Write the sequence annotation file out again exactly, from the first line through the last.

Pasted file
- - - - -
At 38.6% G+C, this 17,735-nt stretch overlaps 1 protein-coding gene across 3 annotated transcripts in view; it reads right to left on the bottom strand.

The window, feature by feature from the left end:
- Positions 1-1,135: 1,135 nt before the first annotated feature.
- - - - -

At 38.6% G+C, this 17,735-nt stretch overlaps 1 protein-coding gene across 3 annotated transcripts in view; it reads right to left on the bottom strand.

The window, feature by feature from the left end:
- Positions 1-1,135: 1,135 nt before the first annotated feature.